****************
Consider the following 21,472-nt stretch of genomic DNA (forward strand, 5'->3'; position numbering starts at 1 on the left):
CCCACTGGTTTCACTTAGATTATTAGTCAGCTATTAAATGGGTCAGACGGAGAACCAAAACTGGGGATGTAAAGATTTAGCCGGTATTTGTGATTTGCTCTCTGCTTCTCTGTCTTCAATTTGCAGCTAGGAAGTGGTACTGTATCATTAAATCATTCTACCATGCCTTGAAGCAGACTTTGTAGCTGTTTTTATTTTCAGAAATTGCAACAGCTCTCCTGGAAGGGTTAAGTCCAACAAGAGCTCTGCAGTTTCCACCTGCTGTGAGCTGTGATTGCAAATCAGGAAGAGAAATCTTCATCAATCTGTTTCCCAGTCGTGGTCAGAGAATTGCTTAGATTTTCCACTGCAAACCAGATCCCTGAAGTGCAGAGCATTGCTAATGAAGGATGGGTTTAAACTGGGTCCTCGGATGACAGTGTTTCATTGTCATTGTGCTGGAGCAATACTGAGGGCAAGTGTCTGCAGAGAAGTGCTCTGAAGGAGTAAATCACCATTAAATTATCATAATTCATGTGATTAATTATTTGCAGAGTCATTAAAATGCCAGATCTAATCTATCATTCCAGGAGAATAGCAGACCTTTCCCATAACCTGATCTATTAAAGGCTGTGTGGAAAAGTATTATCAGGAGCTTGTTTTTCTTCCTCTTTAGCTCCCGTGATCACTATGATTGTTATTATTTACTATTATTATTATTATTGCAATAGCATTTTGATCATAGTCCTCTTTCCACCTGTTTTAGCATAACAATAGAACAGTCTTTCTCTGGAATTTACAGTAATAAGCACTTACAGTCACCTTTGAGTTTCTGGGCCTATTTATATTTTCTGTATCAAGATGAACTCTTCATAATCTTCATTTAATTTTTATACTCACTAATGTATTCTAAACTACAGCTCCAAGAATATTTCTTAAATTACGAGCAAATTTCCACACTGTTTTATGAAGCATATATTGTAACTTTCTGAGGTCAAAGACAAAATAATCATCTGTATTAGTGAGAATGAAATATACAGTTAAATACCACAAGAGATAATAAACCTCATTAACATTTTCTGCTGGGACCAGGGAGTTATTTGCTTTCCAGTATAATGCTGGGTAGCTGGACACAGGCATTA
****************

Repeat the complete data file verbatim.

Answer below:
Consider the following 21,472-nt stretch of genomic DNA (forward strand, 5'->3'; position numbering starts at 1 on the left):
CCCACTGGTTTCACTTAGATTATTAGTCAGCTATTAAATGGGTCAGACGGAGAACCAAAACTGGGGATGTAAAGATTTAGCCGGTATTTGTGATTTGCTCTCTGCTTCTCTGTCTTCAATTTGCAGCTAGGAAGTGGTACTGTATCATTAAATCATTCTACCATGCCTTGAAGCAGACTTTGTAGCTGTTTTTATTTTCAGAAATTGCAACAGCTCTCCTGGAAGGGTTAAGTCCAACAAGAGCTCTGCAGTTTCCACCTGCTGTGAGCTGTGATTGCAAATCAGGAAGAGAAATCTTCATCAATCTGTTTCCCAGTCGTGGTCAGAGAATTGCTTAGATTTTCCACTGCAAACCAGATCCCTGAAGTGCAGAGCATTGCTAATGAAGGATGGGTTTAAACTGGGTCCTCGGATGACAGTGTTTCATTGTCATTGTGCTGGAGCAATACTGAGGGCAAGTGTCTGCAGAGAAGTGCTCTGAAGGAGTAAATCACCATTAAATTATCATAATTCATGTGATTAATTATTTGCAGAGTCATTAAAATGCCAGATCTAATCTATCATTCCAGGAGAATAGCAGACCTTTCCCATAACCTGATCTATTAAAGGCTGTGTGGAAAAGTATTATCAGGAGCTTGTTTTTCTTCCTCTTTAGCTCCCGTGATCACTATGATTGTTATTATTTACTATTATTATTATTATTGCAATAGCATTTTGATCATAGTCCTCTTTCCACCTGTTTTAGCATAACAATAGAACAGTCTTTCTCTGGAATTTACAGTAATAAGCACTTACAGTCACCTTTGAGTTTCTGGGCCTATTTATATTTTCTGTATCAAGATGAACTCTTCATAATCTTCATTTAATTTTTATACTCACTAATGTATTCTAAACTACAGCTCCAAGAATATTTCTTAAATTACGAGCAAATTTCCACACTGTTTTATGAAGCATATATTGTAACTTTCTGAGGTCAAAGACAAAATAATCATCTGTATTAGTGAGAATGAAATATACAGTTAAATACCACAAGAGATAATAAACCTCATTAACATTTTCTGCTGGGACCAGGGAGTTATTTGCTTTCCAGTATAATGCTGGGTAGCTGGACACAGGCATTA